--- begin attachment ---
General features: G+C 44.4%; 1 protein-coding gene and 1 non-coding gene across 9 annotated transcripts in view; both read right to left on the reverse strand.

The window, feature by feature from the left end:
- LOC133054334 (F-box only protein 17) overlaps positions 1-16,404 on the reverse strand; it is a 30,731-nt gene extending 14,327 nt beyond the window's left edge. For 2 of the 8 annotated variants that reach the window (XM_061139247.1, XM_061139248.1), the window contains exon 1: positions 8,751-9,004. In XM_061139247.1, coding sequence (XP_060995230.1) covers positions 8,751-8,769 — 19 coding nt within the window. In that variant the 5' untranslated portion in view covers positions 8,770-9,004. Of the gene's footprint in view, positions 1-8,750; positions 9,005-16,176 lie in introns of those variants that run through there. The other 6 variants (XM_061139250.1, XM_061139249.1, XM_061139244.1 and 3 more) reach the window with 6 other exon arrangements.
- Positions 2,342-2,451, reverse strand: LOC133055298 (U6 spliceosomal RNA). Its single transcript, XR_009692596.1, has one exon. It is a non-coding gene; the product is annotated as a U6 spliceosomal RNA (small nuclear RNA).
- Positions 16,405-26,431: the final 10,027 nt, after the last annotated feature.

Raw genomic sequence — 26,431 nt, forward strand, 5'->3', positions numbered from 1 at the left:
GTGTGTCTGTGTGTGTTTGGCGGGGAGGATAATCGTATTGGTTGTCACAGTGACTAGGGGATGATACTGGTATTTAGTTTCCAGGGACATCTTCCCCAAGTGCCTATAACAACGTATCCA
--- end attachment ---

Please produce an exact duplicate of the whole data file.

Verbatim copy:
General features: G+C 44.4%; 1 protein-coding gene and 1 non-coding gene across 9 annotated transcripts in view; both read right to left on the reverse strand.

The window, feature by feature from the left end:
- LOC133054334 (F-box only protein 17) overlaps positions 1-16,404 on the reverse strand; it is a 30,731-nt gene extending 14,327 nt beyond the window's left edge. For 2 of the 8 annotated variants that reach the window (XM_061139247.1, XM_061139248.1), the window contains exon 1: positions 8,751-9,004. In XM_061139247.1, coding sequence (XP_060995230.1) covers positions 8,751-8,769 — 19 coding nt within the window. In that variant the 5' untranslated portion in view covers positions 8,770-9,004. Of the gene's footprint in view, positions 1-8,750; positions 9,005-16,176 lie in introns of those variants that run through there. The other 6 variants (XM_061139250.1, XM_061139249.1, XM_061139244.1 and 3 more) reach the window with 6 other exon arrangements.
- Positions 2,342-2,451, reverse strand: LOC133055298 (U6 spliceosomal RNA). Its single transcript, XR_009692596.1, has one exon. It is a non-coding gene; the product is annotated as a U6 spliceosomal RNA (small nuclear RNA).
- Positions 16,405-26,431: the final 10,027 nt, after the last annotated feature.

Raw genomic sequence — 26,431 nt, forward strand, 5'->3', positions numbered from 1 at the left:
GTGTGTCTGTGTGTGTTTGGCGGGGAGGATAATCGTATTGGTTGTCACAGTGACTAGGGGATGATACTGGTATTTAGTTTCCAGGGACATCTTCCCCAAGTGCCTATAACAACGTATCCA